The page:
Heatwaves Push Australia’s Great Barrier Reef in 6th Mass Bleaching

The intense sun from marine heatwaves caused by climate change is the reason behind the sixth mass bleaching event Australia’s Great Barrier Reef is suffering, scientists said Friday noting that bleaching was most severe through central and northern sectors of the marine park.

The Great Barrier Reef Marine Park Authority (GBRMPA) and Australian Institute of Marine Science (AIMS) informed that at least 750 reefs show widespread bleaching.

AIMS coral biologist Neal Cantin explains that when a reef is categorized as severely bleached from aerial surveys, that means that more than half of the living coral cover that is seen from the air is severely bleached completely white and can have signs of fluorescence in the colors of pink, yellow and blue.

Experts who still don’t know the exact extent of the damage, point out that repeated bleaching events with little recovery time severely endanger the reef’s ecosystem and reduce its chances to thrive.

Citing graphs from a 2020 Intergovernmental Panel on Climate Change report, Australian reef scientist Terry Hughes tweeted on Friday that the 2016 bleaching killed billions of corals on the GBR reducing cover by 30% and that was after a 14-year reprieve.

Since then, the Great Barrier Reef suffered bleaching in 2017, 2020, and 2022, and Hughes warns that we will not see a 14-year gap again in this lifetime. Due to large-scale bleaching events, coral has declined globally by 14%.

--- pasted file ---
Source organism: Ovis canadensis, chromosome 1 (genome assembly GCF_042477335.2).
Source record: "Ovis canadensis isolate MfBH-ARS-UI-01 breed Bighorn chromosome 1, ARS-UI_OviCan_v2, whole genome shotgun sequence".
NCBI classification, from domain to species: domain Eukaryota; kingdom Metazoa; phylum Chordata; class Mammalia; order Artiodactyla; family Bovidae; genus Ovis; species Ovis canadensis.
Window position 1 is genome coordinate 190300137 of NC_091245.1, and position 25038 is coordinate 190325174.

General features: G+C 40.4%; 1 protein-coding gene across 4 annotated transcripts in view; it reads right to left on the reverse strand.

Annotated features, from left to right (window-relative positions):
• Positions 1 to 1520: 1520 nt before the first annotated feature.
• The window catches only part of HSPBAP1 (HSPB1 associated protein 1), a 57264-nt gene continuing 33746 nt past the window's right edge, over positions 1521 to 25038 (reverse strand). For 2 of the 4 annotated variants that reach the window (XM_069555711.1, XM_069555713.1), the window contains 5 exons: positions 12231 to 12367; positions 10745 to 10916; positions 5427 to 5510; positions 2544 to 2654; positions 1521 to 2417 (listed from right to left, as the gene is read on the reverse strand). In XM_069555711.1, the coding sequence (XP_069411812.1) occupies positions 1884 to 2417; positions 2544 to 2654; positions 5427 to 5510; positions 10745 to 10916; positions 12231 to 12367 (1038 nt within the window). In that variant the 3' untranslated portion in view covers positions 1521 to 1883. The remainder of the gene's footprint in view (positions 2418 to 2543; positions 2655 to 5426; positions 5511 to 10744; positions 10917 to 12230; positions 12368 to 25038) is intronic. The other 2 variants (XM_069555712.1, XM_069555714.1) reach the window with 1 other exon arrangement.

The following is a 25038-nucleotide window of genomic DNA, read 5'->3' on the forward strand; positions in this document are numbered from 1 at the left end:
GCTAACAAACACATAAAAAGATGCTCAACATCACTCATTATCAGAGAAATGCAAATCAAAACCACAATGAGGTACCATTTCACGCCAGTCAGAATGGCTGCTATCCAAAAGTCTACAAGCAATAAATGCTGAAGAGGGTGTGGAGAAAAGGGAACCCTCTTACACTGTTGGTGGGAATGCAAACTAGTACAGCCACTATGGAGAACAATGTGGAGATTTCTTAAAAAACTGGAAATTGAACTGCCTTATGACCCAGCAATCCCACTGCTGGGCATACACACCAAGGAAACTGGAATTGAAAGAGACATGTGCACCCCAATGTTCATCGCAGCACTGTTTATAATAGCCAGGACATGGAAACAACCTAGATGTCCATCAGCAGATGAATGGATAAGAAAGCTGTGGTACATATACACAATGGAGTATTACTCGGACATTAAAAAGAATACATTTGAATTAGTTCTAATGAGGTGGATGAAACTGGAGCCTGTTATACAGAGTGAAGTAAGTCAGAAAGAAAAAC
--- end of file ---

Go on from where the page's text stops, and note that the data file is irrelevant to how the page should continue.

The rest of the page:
One of the world’s seven natural wonders, the Great Barrier Reef has lost half of its corals in the past quarter-century and the latest bad news comes in light of the 10-day monitoring mission the UN Educational, Scientific and Cultural Organization (UNESCO) is conducting a to decide whether to add the reefs to its “in danger” list.

If that happens, the Great Barrier Reef would become the first World Heritage site designated as such due to the climate crisis.

Australia rejected UNESCO’s “in-danger” assessment in 2021, strongly opposing the recommendation, with Australia’s Environment Minister Sussan Ley stressing that the Great Barrier Reef is the best-managed reef in the world and that the recommendation has been made without examining the reef firsthand.

UNESCO said in its editorial that the consequences of these changes are not just environmental since nearly three billion people depend directly on marine and coastal biodiversity for their survival.

According to their data, coastal areas that are home to 300 million people could be threatened by rising sea levels due to climate change by 2050.

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